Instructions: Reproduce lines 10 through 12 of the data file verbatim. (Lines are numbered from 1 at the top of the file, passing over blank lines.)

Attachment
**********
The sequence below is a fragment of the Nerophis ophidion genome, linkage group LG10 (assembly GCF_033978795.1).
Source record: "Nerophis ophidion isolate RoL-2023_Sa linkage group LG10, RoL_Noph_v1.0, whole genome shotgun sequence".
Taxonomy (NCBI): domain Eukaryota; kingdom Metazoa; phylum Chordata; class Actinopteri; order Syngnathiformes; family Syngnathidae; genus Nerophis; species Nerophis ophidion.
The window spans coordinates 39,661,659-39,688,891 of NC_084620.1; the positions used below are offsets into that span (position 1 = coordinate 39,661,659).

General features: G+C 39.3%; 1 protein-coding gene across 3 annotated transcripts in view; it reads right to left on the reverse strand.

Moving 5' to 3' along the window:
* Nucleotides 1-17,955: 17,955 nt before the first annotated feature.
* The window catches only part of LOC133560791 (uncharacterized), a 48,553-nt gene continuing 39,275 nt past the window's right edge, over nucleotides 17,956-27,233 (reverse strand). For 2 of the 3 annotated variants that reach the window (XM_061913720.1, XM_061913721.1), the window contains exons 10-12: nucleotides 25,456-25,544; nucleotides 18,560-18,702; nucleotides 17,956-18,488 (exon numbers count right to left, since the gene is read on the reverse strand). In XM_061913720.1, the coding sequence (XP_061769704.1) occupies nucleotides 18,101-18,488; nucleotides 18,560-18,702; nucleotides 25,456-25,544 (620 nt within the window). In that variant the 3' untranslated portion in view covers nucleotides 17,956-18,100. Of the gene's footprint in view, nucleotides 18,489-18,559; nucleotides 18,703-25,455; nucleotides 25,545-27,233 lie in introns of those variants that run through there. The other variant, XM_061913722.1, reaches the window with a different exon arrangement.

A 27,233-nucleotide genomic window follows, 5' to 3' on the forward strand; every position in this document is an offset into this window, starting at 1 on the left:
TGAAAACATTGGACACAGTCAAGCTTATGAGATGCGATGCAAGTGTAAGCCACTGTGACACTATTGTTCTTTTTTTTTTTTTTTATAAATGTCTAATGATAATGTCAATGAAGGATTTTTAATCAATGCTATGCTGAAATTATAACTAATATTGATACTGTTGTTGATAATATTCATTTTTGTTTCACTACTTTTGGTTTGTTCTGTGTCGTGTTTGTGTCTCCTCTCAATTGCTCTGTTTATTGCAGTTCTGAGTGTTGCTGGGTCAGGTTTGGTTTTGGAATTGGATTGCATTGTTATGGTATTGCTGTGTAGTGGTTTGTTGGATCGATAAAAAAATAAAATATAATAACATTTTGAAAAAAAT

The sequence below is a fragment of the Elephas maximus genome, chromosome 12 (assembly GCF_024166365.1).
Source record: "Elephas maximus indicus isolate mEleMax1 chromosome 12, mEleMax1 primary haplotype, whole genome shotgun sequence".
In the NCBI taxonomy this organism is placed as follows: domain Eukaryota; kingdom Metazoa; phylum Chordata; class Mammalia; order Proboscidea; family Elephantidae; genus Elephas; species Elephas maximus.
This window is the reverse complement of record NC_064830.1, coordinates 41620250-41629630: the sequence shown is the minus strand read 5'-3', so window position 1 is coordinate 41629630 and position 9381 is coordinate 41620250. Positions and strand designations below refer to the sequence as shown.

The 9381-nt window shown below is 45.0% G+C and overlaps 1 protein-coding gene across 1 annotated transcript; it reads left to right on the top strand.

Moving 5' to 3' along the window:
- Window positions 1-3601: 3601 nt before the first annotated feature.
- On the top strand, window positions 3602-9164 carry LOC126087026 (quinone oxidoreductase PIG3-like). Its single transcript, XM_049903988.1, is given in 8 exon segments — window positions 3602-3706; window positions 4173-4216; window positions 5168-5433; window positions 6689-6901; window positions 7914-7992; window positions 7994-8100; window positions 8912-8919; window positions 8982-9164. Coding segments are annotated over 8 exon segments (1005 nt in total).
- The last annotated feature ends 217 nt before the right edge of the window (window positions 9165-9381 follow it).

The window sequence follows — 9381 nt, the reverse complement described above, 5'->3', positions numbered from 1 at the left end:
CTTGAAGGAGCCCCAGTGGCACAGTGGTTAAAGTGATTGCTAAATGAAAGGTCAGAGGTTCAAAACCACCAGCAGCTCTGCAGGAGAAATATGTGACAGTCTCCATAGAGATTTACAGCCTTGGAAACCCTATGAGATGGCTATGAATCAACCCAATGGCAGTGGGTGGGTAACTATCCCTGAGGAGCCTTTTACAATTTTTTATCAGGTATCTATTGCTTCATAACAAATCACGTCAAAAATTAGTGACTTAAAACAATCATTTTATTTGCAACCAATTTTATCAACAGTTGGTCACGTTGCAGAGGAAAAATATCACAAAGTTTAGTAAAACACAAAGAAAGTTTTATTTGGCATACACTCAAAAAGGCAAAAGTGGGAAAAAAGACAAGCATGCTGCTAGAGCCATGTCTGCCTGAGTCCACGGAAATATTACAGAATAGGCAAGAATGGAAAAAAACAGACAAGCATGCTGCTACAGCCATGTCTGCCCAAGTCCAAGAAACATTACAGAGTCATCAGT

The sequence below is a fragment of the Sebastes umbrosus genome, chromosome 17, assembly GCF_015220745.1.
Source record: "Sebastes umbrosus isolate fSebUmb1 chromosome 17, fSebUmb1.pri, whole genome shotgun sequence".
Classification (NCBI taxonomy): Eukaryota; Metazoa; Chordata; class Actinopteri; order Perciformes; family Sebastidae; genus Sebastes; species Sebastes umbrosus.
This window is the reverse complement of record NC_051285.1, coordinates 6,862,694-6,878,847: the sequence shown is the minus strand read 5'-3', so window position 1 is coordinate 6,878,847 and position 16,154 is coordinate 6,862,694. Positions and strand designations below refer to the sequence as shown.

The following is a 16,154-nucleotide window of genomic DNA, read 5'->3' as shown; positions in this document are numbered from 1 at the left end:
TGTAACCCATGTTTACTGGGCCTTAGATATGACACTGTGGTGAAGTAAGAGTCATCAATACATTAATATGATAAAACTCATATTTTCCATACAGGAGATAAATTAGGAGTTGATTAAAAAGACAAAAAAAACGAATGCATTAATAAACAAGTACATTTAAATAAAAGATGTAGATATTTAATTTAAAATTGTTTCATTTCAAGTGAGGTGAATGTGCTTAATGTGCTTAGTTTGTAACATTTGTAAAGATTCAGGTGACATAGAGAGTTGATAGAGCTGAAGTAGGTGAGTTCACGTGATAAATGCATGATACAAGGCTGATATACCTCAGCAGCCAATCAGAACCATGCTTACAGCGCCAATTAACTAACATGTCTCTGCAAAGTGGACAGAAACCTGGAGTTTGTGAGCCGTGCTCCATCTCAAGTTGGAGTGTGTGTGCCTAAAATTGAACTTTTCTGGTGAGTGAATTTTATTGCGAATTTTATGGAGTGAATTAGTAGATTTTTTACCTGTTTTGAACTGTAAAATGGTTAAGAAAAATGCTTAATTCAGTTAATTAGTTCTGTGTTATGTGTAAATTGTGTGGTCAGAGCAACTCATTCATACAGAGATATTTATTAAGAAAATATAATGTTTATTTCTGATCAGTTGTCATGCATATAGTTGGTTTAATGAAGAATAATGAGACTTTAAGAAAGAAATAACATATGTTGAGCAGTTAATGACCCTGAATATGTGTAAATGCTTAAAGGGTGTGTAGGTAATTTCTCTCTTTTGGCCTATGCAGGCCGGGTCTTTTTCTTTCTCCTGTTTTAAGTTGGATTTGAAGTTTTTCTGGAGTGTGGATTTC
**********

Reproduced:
TGAAAACATTGGACACAGTCAAGCTTATGAGATGCGATGCAAGTGTAAGCCACTGTGACACTATTGTTCTTTTTTTTTTTTTTTATAAATGTCTAATGATAATGTCAATGAAGGATTTTTAATCAATGCTATGCTGAAATTATAACTAATATTGATACTGTTGTTGATAATATTCATTTTTGTTTCACTACTTTTGGTTTGTTCTGTGTCGTGTTTGTGTCTCCTCTCAATTGCTCTGTTTATTGCAGTTCTGAGTGTTGCTGGGTCAGGTTTGGTTTTGGAATTGGATTGCATTGTTATGGTATTGCTGTGTAGTGGTTTGTTGGATCGATAAAAAAATAAAATATAATAACATTTTGAAAAAAAT

The sequence below is a fragment of the Elephas maximus genome, chromosome 12 (assembly GCF_024166365.1).
Source record: "Elephas maximus indicus isolate mEleMax1 chromosome 12, mEleMax1 primary haplotype, whole genome shotgun sequence".